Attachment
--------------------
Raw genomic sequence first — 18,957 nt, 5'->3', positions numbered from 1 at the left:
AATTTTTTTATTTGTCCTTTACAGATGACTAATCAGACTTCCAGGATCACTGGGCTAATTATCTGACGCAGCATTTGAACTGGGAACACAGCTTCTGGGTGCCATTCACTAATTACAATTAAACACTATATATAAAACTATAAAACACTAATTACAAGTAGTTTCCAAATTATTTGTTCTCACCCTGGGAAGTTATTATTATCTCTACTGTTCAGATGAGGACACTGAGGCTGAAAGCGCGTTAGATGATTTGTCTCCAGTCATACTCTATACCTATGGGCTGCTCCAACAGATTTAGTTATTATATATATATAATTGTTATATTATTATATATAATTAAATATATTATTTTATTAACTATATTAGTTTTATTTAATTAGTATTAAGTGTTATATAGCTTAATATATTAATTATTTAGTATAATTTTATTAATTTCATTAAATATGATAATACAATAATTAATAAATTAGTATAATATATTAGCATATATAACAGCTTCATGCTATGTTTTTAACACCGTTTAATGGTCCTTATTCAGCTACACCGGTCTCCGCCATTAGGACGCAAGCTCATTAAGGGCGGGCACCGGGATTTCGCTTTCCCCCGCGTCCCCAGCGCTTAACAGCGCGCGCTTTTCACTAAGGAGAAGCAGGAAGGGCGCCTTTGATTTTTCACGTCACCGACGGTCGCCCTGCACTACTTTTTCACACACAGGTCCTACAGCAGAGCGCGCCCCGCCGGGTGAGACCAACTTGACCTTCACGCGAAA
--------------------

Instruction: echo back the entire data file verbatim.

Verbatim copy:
Raw genomic sequence first — 18,957 nt, 5'->3', positions numbered from 1 at the left:
AATTTTTTTATTTGTCCTTTACAGATGACTAATCAGACTTCCAGGATCACTGGGCTAATTATCTGACGCAGCATTTGAACTGGGAACACAGCTTCTGGGTGCCATTCACTAATTACAATTAAACACTATATATAAAACTATAAAACACTAATTACAAGTAGTTTCCAAATTATTTGTTCTCACCCTGGGAAGTTATTATTATCTCTACTGTTCAGATGAGGACACTGAGGCTGAAAGCGCGTTAGATGATTTGTCTCCAGTCATACTCTATACCTATGGGCTGCTCCAACAGATTTAGTTATTATATATATATAATTGTTATATTATTATATATAATTAAATATATTATTTTATTAACTATATTAGTTTTATTTAATTAGTATTAAGTGTTATATAGCTTAATATATTAATTATTTAGTATAATTTTATTAATTTCATTAAATATGATAATACAATAATTAATAAATTAGTATAATATATTAGCATATATAACAGCTTCATGCTATGTTTTTAACACCGTTTAATGGTCCTTATTCAGCTACACCGGTCTCCGCCATTAGGACGCAAGCTCATTAAGGGCGGGCACCGGGATTTCGCTTTCCCCCGCGTCCCCAGCGCTTAACAGCGCGCGCTTTTCACTAAGGAGAAGCAGGAAGGGCGCCTTTGATTTTTCACGTCACCGACGGTCGCCCTGCACTACTTTTTCACACACAGGTCCTACAGCAGAGCGCGCCCCGCCGGGTGAGACCAACTTGACCTTCACGCGAAA